The way scraped data providers collect data is better than in the Google Search Console. Google only takes pages & keywords into account that are actually used. If a page is not seen or clicked on, no data is collected.
It seems logical that Google only collects data on pages when they are seen or clicked on by actual users. If there isn’t a single request for a search term, why is it relevant to you? It shouldn’t be! You should be creating content for users that is being searched for. If no-one is searching for the content, it isn’t relevant. Focus on the keywords that are actually causing your users to engage with your content!
Still, in Ryte Search Success you can add keywords into Keyword Monitoring you are not getting any searches for yet. This way you can see over time which of them gain in traffic and rankings.
If the weather is good, people spend time outside, not looking at the search engine result pages. This is also the case in other seasons, like Christmas holidays. This affects the data.
Of course there will be some seasonal fluctuation, but this doesn’t impact your rankings! There may be fewer searches by users, which means you might get a dip in impressions and clicks, but this doesn’t affect rankings. If you want to see a KPI that is less likely to fluctuate, this is where Ryte can help. Ryte shows you the number of keywords you’re ranking for. This is less likely to be impacted by seasonal fluctuations than clicks and impressions.
Myth #4 - No comparison of mobile and desktop rankings are possible
You can’t properly compare mobile and desktop data in the Google Search Console because of the significantly different user behaviour. A smartphone user may be less likely to click on the 2nd or 3rd pages of the SERPs.
Actually, there is no better source than GSC for this kind of data because it is much more holistic in terms of how much data is actually available compared to third party tools. Moreover, you see how many desktop and mobile clicks your website gets simply by setting a filter for mobile or desktop. It isn’t necessarily displayed in the best way to compare, but this is where other tools (like Ryte) can help.
There is no reliable ranking distribution because data is only collected when a searcher accesses the page - meaning results are skewed more towards the first pages where more user interaction takes place.
If the users do not engage with your content, is this really relevant? It makes sense that more weighting is given to pages that encourage greater user interaction.
It’s hard to see problems and opportunities. Google doesn’t measure the interesting keywords that rank lower down. If a user doesn’t click on your keyword on page 9, it won’t be reflected in the Google Search Console.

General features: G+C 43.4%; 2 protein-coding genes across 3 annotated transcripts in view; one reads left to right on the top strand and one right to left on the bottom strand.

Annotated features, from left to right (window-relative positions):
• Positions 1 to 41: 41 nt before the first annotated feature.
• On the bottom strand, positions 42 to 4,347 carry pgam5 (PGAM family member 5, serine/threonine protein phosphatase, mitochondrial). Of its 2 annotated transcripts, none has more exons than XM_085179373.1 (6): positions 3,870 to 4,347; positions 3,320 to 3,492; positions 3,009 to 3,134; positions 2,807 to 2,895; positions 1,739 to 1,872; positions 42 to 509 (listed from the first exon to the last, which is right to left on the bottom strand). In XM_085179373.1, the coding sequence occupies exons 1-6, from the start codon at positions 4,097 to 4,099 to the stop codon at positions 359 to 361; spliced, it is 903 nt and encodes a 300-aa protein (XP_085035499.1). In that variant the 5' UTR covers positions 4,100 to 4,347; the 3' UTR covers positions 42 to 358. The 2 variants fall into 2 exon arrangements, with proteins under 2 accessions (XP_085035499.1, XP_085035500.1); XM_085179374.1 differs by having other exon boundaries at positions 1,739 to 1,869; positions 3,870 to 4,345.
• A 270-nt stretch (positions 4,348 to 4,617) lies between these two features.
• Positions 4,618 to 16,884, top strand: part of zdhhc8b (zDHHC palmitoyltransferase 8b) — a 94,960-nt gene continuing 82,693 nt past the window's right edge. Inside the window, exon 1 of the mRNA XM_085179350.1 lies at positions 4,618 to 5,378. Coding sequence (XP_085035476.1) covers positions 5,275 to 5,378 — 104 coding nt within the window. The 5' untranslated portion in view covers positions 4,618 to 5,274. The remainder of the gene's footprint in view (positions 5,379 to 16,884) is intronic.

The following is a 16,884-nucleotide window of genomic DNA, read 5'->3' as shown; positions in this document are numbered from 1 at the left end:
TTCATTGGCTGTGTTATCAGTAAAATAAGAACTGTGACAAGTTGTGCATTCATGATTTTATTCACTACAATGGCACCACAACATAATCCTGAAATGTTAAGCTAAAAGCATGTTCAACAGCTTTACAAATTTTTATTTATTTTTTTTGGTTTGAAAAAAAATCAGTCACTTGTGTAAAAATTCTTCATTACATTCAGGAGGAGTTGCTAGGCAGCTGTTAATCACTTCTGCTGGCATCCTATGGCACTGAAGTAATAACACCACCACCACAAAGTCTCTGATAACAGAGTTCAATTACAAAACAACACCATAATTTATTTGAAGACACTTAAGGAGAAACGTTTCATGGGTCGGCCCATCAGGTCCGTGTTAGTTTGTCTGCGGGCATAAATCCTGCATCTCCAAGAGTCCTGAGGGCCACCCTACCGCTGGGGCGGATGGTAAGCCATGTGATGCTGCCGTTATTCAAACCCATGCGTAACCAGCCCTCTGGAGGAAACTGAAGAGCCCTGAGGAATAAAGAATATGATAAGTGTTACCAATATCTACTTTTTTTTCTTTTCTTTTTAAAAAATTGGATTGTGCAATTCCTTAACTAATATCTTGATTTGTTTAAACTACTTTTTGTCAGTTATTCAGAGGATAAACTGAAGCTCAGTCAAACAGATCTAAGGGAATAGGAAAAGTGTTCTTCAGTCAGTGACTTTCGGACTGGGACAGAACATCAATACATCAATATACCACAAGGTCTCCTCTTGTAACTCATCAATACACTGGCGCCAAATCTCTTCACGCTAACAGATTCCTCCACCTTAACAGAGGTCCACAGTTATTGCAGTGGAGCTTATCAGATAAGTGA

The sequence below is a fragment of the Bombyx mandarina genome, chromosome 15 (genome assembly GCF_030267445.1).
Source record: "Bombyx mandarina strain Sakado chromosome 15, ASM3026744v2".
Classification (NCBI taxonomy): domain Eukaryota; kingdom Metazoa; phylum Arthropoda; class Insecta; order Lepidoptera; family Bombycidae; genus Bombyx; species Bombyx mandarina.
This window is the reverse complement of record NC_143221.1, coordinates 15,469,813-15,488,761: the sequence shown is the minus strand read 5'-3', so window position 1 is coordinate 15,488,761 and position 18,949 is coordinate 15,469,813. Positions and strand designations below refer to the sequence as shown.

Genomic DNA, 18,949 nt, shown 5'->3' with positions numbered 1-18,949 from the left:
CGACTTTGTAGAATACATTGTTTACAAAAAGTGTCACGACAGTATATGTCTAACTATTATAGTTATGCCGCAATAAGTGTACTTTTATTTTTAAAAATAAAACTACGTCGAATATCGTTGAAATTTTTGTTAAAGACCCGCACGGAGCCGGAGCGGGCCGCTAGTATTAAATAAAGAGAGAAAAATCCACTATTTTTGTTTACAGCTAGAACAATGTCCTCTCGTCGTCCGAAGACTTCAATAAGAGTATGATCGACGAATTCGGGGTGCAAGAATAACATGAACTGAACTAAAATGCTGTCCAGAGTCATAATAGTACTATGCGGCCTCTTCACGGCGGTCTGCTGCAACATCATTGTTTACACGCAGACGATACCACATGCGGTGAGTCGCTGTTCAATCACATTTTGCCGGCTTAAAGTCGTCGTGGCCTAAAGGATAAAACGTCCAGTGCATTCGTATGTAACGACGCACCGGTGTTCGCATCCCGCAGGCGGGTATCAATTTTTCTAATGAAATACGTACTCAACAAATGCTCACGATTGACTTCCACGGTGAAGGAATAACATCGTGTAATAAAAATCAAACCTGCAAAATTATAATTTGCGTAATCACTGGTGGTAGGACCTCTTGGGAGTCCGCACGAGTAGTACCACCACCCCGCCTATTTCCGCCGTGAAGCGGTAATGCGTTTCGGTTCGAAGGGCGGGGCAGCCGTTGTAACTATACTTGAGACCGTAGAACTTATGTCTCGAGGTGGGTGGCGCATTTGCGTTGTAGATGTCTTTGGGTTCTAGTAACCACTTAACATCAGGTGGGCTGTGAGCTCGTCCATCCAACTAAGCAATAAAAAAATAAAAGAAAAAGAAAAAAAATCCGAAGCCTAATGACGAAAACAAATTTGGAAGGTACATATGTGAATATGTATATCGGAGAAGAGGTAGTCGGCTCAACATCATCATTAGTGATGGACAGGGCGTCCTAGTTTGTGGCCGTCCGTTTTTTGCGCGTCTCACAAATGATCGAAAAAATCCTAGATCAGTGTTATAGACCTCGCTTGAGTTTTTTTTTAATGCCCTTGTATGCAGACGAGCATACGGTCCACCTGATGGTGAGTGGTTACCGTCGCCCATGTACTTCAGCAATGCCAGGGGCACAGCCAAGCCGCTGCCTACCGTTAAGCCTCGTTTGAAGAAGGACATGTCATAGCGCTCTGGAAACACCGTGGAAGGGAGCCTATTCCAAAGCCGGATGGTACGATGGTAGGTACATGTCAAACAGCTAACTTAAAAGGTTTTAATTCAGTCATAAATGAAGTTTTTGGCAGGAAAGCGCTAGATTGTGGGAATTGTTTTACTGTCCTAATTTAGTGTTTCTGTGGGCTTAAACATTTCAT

Would you really consider a ranking on the 9th page of any relevance to you? If a user has seen the search result for a keyword, it is registered by Google Search Console. These are the keywords you want to focus on that provide you with opportunities.
Myth #7 - GSC does not show data for lost keywords
Keywords that ranked previously but are not ranking anymore will not show up in Google Search Console data.
This one isn’t quite a myth - it is true. But, this would only happen to keywords that have so few impressions (2-3 per day) that they are most likely totally irrelevant for you to monitor anyway! For your most important keywords that drive traffic, the GSC has consistent data and can fully fulfil that purpose. Moreover, if these keywords are still important to you, you can view them in tools like Ryte, which has a report for your "lost" keywords. You can also keep monitoring these lost keywords using our Keyword Monitoring, to see whether you gain traffic and rankings again in the future.
There is no transparency due to data consolidation - as Google consolidates data based on the canonical URL in an HTML page which can be error-prone for larger websites.
Google does consolidate data, but these will be reflected in the search results sooner or later anyway, meaning scraped data providers do not provide better data here.
There is a delay in Google Search Console data, meaning you aren’t working with the most current data.
This was true, but not any more! The GSC data that’s provided via their API now provides partial data from the previous day. What’s more, third party data providers run into problems extracting data at scale, therefore the data is usually even older (1 week or more).
Hopefully reading through these facts shows that the Google Search Console sometimes gets an unfair reputation. The Google Search Console isn’t perfect, but it is the most holistic and reliable data source available for conducting deep analyses into your search performance. And don’t forget that scraped data goes against Google’s guidelines, which makes Google Search Console data simply the most reliable source.
Both scraped data and GSC data are needed when analysing organic performance, but competitor analysis tasks are nowhere near as frequent as your own monitoring and reporting. It’s important to have a strong and reliable system in place so you’re aware when things go wrong, and can find out what actually happened.
For the best results and to cover more bases, you should be using both Google Search Console data and scraped data as they’re useful for different purposes. Just try and make sure you’re using the most suitable data for the task you’re trying to carry out :)
You can’t rely on just one platform for everything! If you want to be the best, you have to use the best data.
Published on 07/15/2021 by Olivia Willson.
After studying at King’s College London, Olivia moved to Munich, where she joined the Ryte team in 2017. She is in charge of product marketing and CRO, and also helps out with SEO and content marketing. When she's not working, you can usually find her outside, either running around a track, or hiking up a mountain.